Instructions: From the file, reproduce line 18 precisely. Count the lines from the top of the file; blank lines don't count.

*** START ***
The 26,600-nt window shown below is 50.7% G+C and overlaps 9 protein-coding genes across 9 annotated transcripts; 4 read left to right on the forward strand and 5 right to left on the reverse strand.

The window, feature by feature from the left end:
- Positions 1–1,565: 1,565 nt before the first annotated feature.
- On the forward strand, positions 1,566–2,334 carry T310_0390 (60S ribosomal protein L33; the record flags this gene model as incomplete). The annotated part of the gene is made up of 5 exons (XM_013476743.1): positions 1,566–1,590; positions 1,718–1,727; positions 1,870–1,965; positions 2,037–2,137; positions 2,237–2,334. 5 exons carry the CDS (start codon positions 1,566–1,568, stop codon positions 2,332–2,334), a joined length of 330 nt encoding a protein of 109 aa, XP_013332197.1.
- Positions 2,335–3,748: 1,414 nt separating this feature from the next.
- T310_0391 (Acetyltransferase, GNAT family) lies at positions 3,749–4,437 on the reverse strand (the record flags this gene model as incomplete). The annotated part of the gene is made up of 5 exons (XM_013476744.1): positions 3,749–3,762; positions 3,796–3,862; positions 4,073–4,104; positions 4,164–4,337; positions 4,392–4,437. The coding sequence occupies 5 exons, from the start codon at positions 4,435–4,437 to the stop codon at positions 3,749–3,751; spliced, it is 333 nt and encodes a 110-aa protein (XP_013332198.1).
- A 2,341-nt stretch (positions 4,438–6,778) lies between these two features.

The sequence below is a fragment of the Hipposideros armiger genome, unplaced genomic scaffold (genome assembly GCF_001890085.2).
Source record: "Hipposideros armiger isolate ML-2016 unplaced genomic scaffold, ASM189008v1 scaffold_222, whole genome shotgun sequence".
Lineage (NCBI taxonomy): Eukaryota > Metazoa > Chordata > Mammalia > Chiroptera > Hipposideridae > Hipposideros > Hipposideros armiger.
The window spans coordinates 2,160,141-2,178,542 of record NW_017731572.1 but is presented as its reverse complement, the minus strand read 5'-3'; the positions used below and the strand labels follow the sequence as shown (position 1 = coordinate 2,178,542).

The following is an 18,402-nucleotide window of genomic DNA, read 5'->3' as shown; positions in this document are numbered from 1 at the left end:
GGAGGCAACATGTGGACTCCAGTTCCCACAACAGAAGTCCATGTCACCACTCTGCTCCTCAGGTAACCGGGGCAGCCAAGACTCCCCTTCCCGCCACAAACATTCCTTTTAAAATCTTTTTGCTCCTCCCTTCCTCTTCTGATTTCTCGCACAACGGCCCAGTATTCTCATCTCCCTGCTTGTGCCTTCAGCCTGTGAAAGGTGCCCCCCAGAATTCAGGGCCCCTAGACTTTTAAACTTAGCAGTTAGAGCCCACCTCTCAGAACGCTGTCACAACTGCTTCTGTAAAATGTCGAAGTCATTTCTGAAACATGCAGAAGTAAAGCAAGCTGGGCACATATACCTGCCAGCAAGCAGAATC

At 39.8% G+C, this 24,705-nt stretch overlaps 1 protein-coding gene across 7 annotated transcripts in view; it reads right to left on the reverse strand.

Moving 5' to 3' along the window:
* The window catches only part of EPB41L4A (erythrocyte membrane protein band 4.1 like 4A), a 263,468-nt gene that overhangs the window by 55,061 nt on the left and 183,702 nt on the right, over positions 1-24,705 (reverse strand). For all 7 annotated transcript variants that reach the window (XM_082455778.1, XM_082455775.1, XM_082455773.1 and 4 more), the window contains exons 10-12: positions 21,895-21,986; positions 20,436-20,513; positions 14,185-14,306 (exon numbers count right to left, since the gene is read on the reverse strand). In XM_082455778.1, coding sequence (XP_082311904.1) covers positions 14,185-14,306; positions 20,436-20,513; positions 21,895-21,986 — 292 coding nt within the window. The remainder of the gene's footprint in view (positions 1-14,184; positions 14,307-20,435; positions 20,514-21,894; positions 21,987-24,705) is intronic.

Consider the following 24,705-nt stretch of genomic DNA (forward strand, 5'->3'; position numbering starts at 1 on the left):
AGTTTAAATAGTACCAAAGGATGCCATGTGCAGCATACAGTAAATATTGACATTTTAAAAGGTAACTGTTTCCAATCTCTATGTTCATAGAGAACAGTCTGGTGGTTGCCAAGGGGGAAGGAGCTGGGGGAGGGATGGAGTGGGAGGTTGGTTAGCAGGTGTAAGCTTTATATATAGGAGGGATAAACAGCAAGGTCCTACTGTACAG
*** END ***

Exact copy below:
AGTTTAAATAGTACCAAAGGATGCCATGTGCAGCATACAGTAAATATTGACATTTTAAAAGGTAACTGTTTCCAATCTCTATGTTCATAGAGAACAGTCTGGTGGTTGCCAAGGGGGAAGGAGCTGGGGGAGGGATGGAGTGGGAGGTTGGTTAGCAGGTGTAAGCTTTATATATAGGAGGGATAAACAGCAAGGTCCTACTGTACAG